A homeowner has been told the small wooden bike shed he installed outside his one-bedroom property must be moved because the building is a Grade II listed former workhouse.
Barney Tierney installed the “very modest” structure in front of his home in Kyrle Close, Ironbridge, a large village in the borough of Telford and Wrekin in Shropshire.
The homeowner appealed the decision to reject planning permission claiming other sheds had been erected on the same street, but this was rejected meaning the shed will have to be removed.
What was being built?
The home, which he bought last year, does not have a rear garden and he thought the bike shed would be a "great alternative option" to save interior space and wear and tear.
“My property is a small one-bedroom building, there isn’t much space inside and keeping my bike indoors would also be problematic due to bringing dirt in and marking the walls,” said Mr Tierney.
"There is no demolition to any part of the building, there is no significant rebuilding and the bike storage does not attach in any way to the building.”
Why was planning permission required?
Telford and Wrekin Council sent a letter of complaint about the shed and told the homeowner he would need to apply for retrospective planning permission because it is a listed building, which are subject to stricter planning laws to preserve their character.
The shed is outside the Grade II listed Lincoln Grange, formerly part of the Madeley Union Workhouse, which dates back to between 1871 and 1875.
Mr Tierney added: "There are other properties in the area that have similar storage sheds in their garden, which have been accepted for planning permission.
"I have offered to paint the bike storage a desired colour and other sheds/outdoor storage are also made from timber and are also evident when entering the estate which have been granted planning permission."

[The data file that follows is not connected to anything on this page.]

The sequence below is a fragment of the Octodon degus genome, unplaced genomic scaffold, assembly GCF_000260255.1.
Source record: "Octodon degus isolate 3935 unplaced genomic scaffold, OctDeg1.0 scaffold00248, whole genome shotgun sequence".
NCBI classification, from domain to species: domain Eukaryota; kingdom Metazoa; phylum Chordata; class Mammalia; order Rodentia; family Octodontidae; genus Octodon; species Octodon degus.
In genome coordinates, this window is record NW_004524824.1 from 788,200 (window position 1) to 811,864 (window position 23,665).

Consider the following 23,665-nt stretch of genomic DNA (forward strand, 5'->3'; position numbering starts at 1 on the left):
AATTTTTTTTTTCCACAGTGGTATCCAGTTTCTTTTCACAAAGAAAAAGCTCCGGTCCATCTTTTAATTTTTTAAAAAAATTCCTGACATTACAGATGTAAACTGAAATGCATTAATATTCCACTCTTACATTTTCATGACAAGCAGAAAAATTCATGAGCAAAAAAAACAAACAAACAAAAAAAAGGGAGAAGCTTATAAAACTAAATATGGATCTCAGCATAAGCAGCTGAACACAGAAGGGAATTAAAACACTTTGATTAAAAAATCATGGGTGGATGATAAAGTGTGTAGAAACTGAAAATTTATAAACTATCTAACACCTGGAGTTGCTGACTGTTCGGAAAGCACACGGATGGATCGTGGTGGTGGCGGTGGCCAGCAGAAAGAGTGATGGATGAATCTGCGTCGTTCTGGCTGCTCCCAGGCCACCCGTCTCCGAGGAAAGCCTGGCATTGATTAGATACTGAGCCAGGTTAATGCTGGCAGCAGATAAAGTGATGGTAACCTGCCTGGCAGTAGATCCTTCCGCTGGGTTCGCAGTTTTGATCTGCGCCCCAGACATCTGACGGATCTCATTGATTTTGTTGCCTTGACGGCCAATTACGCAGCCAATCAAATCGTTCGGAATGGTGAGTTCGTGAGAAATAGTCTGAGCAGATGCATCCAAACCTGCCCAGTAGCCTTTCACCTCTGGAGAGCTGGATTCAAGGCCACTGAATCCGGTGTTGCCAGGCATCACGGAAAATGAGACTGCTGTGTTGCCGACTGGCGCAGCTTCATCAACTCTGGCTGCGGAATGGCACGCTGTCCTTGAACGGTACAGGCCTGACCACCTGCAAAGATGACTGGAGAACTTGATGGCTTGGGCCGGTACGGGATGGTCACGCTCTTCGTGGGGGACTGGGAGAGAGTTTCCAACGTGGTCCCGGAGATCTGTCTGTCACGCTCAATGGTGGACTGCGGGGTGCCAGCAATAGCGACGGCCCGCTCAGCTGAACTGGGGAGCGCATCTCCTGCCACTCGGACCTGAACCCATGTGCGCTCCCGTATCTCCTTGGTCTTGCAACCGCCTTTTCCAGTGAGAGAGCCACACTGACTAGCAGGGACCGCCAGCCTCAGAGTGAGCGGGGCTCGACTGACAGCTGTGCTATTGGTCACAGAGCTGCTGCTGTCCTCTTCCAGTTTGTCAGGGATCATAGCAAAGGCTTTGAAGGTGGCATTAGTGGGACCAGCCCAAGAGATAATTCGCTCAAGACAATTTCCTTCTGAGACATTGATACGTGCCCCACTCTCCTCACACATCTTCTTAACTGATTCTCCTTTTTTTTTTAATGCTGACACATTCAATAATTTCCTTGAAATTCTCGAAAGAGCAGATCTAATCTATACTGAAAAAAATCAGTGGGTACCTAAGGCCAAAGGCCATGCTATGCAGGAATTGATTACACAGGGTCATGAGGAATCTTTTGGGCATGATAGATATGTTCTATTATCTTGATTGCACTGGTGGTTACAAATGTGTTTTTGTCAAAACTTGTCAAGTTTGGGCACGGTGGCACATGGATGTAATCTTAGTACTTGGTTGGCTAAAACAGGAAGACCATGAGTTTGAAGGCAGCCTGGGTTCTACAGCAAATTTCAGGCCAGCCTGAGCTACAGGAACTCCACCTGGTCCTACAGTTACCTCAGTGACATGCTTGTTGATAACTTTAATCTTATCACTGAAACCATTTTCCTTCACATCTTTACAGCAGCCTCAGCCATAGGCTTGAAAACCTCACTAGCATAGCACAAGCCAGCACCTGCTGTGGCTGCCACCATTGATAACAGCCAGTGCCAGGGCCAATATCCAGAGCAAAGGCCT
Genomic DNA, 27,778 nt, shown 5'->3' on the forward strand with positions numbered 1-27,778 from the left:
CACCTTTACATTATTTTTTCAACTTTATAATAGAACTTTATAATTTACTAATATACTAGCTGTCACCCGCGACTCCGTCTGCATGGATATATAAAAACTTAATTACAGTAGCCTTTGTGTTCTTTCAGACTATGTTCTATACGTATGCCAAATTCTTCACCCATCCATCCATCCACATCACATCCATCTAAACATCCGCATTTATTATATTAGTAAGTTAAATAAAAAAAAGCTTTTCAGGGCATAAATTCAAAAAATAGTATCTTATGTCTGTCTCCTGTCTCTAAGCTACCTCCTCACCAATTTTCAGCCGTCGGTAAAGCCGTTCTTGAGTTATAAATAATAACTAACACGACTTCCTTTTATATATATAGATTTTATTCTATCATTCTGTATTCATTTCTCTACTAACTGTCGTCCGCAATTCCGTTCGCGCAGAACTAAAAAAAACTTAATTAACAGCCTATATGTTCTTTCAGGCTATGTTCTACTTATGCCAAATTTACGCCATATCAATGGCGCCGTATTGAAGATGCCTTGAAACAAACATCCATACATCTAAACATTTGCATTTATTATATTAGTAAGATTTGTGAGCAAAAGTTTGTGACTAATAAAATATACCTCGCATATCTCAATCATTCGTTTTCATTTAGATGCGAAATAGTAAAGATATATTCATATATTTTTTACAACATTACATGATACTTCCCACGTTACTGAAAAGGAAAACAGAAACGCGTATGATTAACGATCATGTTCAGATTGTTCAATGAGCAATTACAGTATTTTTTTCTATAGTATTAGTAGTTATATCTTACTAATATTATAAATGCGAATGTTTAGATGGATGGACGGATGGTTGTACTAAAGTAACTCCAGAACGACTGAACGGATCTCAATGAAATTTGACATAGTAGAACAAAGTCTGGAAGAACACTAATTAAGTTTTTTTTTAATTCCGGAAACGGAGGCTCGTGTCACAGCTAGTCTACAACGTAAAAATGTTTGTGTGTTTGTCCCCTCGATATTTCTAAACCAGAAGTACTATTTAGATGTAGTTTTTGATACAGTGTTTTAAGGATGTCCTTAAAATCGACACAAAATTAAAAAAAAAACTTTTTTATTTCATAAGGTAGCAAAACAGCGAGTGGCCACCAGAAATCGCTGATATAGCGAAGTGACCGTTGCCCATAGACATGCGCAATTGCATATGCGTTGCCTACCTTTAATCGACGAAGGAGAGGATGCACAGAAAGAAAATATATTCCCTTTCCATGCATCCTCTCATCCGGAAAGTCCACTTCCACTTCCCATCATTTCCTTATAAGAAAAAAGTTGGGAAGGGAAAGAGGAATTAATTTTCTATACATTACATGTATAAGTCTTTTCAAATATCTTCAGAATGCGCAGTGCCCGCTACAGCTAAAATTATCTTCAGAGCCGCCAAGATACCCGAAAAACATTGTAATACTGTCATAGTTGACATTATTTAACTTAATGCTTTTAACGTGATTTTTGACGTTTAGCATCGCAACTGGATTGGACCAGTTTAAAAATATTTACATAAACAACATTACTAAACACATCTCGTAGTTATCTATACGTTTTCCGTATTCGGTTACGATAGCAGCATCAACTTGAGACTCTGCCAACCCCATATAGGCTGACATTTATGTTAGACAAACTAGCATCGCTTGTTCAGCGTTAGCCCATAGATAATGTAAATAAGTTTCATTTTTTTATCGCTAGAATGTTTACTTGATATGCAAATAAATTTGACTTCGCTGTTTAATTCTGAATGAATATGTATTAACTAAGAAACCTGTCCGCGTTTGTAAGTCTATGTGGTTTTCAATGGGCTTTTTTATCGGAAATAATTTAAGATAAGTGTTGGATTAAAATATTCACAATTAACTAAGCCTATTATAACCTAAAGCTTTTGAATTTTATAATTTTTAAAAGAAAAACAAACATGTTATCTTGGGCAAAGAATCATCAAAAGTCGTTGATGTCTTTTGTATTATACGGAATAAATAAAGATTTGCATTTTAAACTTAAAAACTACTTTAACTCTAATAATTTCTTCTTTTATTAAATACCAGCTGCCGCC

Shed ordered to be removed as it presented a ‘harmful cumulative change to the listed building’
The council refused planning permission for the shed claiming this shed was more "visible" than other sheds on the road.
Despite Mr Tierney appealing the decision a planning inspector backed the council's decision stating: "This central, protruding gable is a defining characteristic of this overall aspect of the complex of listed buildings as a whole.
"As such this element provides a true focal point that helps link the symmetry of the complex together.
"Unfortunately, due to this, such a location is very sensitive to any changes that could affect this uniform and symmetrical appearance. In this case, although very modest in scale and size, the bicycle store is very visible and does introduce an unfortunate physical structure onto this principal elevation.
"As such, the symmetry is altered with a structure of much poorer quality materials that bears little architectural relationship to the special qualities of the building itself. Although I saw on my site visit that other properties did house more ancillary type shed structures within their respective curtilage, the introduction of one in this location is noticeably more visible and therefore potentially harmful."
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Sam is based in Coventry and has been a news reporter for nearly 20 years. His work has featured in the Mirror, The Sun, MailOnline, the Independent, and news outlets throughout the world. As a copywriter, he has written for clients as diverse as Saint-Gobain, Michelin, Halfords Autocentre, Great British Heating, and Irwin Industrial Tools. During the pandemic, he converted a van into a mini-camper and is currently planning to convert his shed into an office and Star Wars shrine.